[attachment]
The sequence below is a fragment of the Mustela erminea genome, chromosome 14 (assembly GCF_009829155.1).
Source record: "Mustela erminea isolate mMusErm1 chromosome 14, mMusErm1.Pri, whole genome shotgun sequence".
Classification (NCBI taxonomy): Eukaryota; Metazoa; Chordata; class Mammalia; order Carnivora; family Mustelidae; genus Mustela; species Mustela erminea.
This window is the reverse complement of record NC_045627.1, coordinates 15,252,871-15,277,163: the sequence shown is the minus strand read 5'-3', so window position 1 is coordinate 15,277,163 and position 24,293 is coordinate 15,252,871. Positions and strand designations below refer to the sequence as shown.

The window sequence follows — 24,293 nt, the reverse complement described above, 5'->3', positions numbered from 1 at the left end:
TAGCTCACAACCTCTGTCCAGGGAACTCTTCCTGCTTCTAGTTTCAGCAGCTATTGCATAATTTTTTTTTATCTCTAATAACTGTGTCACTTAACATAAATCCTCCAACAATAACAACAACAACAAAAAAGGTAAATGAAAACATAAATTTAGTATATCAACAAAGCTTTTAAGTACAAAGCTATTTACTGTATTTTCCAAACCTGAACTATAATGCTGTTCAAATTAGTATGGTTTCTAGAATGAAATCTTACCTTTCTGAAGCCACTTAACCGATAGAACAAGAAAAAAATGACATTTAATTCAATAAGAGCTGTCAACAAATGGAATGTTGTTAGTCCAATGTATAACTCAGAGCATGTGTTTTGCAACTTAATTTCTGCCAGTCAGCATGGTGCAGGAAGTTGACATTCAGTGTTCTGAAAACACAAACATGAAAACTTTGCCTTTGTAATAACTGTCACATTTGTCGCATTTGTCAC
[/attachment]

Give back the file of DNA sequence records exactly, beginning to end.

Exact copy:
The sequence below is a fragment of the Mustela erminea genome, chromosome 14 (assembly GCF_009829155.1).
Source record: "Mustela erminea isolate mMusErm1 chromosome 14, mMusErm1.Pri, whole genome shotgun sequence".
Classification (NCBI taxonomy): Eukaryota; Metazoa; Chordata; class Mammalia; order Carnivora; family Mustelidae; genus Mustela; species Mustela erminea.
This window is the reverse complement of record NC_045627.1, coordinates 15,252,871-15,277,163: the sequence shown is the minus strand read 5'-3', so window position 1 is coordinate 15,277,163 and position 24,293 is coordinate 15,252,871. Positions and strand designations below refer to the sequence as shown.

The window sequence follows — 24,293 nt, the reverse complement described above, 5'->3', positions numbered from 1 at the left end:
TAGCTCACAACCTCTGTCCAGGGAACTCTTCCTGCTTCTAGTTTCAGCAGCTATTGCATAATTTTTTTTTATCTCTAATAACTGTGTCACTTAACATAAATCCTCCAACAATAACAACAACAACAAAAAAGGTAAATGAAAACATAAATTTAGTATATCAACAAAGCTTTTAAGTACAAAGCTATTTACTGTATTTTCCAAACCTGAACTATAATGCTGTTCAAATTAGTATGGTTTCTAGAATGAAATCTTACCTTTCTGAAGCCACTTAACCGATAGAACAAGAAAAAAATGACATTTAATTCAATAAGAGCTGTCAACAAATGGAATGTTGTTAGTCCAATGTATAACTCAGAGCATGTGTTTTGCAACTTAATTTCTGCCAGTCAGCATGGTGCAGGAAGTTGACATTCAGTGTTCTGAAAACACAAACATGAAAACTTTGCCTTTGTAATAACTGTCACATTTGTCGCATTTGTCAC